Confederate Nurse and Spy

North Carolina native Emeline Pigott offered her services to the Confederate Army as a spy. Single and 25 years old, Pigott hosted parties for local Union soldiers and gathered information about their plans. In the folds of her voluminous skirts she hid important papers and other contraband, which she later passed on to the local Rebels - until 1865, when she was arrested and jailed.

Image: Emeline Pigott and her home

Emeline Pigott was born in …Read More...

Confederate Spy in Virginia

Known as a local beauty, Virginian Laura Ratcliffe saved the life of the Grey Ghost, Colonel John Singleton Mosby, in 1863. Among her many admirers was the famous cavalry general J.E.B. Stuart. She was also the sixth cousin of General Robert E. Lee. As a Confederate spy, Ratcliffe is a prime example of the brave women on both sides of the conflict who put themselves at risk to help their cause.

Laura Ratcliffe was born May …Read More...

Sisters Who Spied for the Confederacy

Image: Lottie and Ginnie Moon

Born Charlotte and Virginia, the Moon sisters were from Virginia, the daughters of a doctor. In the 1830s, the family moved to Oxford, Ohio, in the southwestern corner of the state. One of Lottie's suitors was a young man from nearby Indiana named Ambrose Burnside, and sources say that she jilted him at the altar. She finally settled down with Jim Clark, who soon became a judge.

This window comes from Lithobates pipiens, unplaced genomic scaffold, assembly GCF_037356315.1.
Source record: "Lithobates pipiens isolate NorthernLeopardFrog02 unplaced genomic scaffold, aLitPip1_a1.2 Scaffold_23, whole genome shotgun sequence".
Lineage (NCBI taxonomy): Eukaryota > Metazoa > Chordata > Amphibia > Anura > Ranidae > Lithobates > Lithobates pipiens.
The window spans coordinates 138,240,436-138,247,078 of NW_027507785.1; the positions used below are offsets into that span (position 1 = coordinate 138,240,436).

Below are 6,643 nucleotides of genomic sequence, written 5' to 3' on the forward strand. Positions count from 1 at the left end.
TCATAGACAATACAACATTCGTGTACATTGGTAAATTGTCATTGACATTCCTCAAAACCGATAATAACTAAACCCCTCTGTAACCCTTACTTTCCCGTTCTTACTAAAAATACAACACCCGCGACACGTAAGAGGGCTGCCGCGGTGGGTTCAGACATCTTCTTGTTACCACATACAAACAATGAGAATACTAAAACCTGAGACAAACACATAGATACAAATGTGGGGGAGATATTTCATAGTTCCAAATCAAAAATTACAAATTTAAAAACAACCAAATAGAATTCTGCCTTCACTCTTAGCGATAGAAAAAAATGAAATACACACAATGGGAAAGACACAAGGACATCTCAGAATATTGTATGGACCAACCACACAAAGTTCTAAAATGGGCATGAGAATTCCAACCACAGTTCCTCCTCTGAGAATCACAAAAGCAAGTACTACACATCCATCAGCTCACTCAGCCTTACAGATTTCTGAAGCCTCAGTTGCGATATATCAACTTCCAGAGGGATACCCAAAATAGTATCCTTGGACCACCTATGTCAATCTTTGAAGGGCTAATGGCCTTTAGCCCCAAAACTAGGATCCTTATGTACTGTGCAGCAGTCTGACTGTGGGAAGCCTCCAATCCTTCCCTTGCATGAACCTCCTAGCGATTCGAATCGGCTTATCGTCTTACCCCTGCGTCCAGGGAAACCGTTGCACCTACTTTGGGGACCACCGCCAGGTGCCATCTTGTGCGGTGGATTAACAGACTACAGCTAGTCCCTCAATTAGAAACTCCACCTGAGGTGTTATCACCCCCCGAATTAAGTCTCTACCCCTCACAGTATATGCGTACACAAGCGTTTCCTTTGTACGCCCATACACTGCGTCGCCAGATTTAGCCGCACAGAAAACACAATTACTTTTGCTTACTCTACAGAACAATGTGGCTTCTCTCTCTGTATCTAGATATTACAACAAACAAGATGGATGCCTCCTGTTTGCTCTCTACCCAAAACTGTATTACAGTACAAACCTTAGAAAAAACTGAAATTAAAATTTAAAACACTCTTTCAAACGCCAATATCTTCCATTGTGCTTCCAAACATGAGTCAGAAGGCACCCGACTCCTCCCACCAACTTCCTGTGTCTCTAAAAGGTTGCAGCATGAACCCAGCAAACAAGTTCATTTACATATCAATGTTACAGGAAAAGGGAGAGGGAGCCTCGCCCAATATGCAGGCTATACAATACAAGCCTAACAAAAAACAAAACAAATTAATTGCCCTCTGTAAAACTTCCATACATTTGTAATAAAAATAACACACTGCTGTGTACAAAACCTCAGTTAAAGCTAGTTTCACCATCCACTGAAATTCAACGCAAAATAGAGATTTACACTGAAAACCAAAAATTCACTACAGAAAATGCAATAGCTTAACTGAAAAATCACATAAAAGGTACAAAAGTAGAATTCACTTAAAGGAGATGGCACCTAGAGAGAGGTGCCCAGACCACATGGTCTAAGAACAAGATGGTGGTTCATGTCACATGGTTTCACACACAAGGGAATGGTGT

After Dr. …Read More...

Union Spy in the Confederate Capital

Elizabeth Van Lew, a well-to-do resident of Richmond, Virginia, recruited and operated an extensive network of spies who gathered intelligence for the Union in the shadow of the Confederate White House. Van Lew was also an Angel of Mercy for the Union soldiers who were being held at Libby Prison near her home. Her gifts of food and clothing meant the difference between life and death for many inmates there.

Early Years
Elizabeth …Read More...

African American Spy During the Civil War

Mary Elizabeth Bowser was a freed slave who worked with Elizabeth Van Lew as a Union spy in Richmond, Virginia during the Civil War. Van Lew sent Bowser to the Quaker School for Negroes in Philadelphia in the late 1850s. After graduating, she returned to Richmond, where

Early Years
Mary Elizabeth Bowser was born a slave on the plantation of John Van Lew, a wealthy hardware merchant in Richmond, Virginia. The …Read More...